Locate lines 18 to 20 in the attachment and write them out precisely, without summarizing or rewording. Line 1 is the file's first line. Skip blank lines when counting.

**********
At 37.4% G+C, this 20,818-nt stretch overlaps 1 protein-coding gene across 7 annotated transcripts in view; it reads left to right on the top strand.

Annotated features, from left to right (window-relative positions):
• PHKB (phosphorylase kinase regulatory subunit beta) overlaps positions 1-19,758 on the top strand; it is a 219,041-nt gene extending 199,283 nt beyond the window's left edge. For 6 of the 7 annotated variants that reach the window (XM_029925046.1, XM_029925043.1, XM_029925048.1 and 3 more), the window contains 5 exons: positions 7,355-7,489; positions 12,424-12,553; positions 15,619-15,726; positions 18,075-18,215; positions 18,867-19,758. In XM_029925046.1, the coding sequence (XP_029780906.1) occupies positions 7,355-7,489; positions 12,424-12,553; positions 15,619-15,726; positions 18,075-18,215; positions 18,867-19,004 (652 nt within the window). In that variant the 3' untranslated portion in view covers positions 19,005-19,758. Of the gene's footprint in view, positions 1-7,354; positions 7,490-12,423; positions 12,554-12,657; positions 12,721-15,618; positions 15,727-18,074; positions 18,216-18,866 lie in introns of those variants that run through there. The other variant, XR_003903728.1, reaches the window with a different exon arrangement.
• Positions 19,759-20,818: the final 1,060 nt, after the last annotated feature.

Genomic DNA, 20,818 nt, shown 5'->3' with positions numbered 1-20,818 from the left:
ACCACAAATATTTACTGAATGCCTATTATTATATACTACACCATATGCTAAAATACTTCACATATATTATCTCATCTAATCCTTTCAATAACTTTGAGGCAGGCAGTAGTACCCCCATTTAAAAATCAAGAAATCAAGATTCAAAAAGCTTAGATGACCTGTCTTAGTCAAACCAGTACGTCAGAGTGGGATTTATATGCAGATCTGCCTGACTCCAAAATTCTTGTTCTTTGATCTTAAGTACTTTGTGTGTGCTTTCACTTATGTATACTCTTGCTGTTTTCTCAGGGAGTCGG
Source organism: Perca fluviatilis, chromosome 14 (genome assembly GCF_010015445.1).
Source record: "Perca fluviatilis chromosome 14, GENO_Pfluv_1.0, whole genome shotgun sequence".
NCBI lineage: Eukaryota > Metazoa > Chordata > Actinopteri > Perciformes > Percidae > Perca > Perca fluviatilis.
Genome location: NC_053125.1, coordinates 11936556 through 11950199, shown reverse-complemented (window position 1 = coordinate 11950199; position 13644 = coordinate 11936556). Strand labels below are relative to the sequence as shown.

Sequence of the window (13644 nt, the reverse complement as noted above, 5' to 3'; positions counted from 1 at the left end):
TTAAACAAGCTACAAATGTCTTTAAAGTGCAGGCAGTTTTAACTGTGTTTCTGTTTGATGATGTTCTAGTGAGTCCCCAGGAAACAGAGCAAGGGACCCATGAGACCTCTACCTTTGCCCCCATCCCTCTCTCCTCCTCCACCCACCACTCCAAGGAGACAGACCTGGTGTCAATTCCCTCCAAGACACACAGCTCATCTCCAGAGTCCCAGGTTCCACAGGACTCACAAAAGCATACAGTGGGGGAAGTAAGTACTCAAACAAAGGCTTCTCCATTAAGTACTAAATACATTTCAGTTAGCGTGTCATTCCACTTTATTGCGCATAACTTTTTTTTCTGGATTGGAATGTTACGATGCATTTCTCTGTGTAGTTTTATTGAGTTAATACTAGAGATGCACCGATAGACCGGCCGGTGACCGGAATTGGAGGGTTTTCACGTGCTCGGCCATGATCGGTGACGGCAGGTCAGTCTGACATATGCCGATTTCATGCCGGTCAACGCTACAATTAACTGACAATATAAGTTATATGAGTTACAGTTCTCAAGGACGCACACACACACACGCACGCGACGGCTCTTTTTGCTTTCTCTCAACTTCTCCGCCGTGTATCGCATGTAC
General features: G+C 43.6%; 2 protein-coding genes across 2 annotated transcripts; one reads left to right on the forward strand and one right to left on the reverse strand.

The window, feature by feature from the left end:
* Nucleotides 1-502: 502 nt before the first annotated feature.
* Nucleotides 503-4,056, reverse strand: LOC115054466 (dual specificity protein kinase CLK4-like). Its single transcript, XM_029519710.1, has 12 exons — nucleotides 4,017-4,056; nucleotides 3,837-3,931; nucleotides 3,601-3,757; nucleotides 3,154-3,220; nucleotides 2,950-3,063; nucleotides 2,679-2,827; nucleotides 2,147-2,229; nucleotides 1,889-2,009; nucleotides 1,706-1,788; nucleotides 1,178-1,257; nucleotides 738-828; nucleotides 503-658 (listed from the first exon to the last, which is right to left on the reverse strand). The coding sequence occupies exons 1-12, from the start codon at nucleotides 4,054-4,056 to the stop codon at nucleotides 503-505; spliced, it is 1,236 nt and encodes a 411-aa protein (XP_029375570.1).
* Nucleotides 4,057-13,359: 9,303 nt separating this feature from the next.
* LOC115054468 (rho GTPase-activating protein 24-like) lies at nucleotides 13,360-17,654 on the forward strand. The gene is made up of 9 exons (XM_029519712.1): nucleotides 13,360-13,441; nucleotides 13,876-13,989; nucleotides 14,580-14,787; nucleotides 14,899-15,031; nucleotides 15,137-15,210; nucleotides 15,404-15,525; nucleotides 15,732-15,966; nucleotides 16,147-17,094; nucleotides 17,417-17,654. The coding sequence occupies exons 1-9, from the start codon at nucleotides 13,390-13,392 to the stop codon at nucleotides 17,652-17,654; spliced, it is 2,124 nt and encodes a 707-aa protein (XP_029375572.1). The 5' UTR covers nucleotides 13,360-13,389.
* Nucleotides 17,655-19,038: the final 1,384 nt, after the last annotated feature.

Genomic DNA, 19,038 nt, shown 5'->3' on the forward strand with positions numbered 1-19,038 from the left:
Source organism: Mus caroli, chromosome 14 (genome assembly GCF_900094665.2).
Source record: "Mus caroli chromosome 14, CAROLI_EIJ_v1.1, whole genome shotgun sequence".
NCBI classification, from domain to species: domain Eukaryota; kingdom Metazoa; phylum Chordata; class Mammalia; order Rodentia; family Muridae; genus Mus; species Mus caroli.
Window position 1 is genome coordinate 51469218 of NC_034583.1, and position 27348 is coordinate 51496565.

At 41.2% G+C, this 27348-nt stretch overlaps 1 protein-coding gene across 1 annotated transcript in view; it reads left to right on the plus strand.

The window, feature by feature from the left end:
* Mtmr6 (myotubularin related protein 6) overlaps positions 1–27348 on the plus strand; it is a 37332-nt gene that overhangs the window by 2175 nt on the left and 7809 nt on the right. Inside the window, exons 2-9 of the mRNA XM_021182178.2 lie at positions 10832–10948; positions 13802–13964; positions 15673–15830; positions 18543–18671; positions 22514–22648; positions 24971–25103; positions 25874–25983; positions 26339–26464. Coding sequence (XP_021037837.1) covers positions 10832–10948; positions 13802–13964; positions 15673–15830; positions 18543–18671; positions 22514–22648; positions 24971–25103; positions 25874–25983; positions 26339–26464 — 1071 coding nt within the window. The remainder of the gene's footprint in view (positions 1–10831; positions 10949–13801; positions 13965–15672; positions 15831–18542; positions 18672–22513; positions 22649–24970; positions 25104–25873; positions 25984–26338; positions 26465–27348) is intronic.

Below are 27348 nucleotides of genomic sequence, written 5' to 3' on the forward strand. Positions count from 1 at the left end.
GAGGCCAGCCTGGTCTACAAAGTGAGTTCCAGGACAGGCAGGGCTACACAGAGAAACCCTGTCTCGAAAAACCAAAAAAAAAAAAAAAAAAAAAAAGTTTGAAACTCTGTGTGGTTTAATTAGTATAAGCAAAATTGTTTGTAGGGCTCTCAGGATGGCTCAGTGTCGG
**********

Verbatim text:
* LOC115054468 (rho GTPase-activating protein 24-like) lies at nucleotides 13,360-17,654 on the forward strand. The gene is made up of 9 exons (XM_029519712.1): nucleotides 13,360-13,441; nucleotides 13,876-13,989; nucleotides 14,580-14,787; nucleotides 14,899-15,031; nucleotides 15,137-15,210; nucleotides 15,404-15,525; nucleotides 15,732-15,966; nucleotides 16,147-17,094; nucleotides 17,417-17,654. The coding sequence occupies exons 1-9, from the start codon at nucleotides 13,390-13,392 to the stop codon at nucleotides 17,652-17,654; spliced, it is 2,124 nt and encodes a 707-aa protein (XP_029375572.1). The 5' UTR covers nucleotides 13,360-13,389.
* Nucleotides 17,655-19,038: the final 1,384 nt, after the last annotated feature.

Genomic DNA, 19,038 nt, shown 5'->3' on the forward strand with positions numbered 1-19,038 from the left: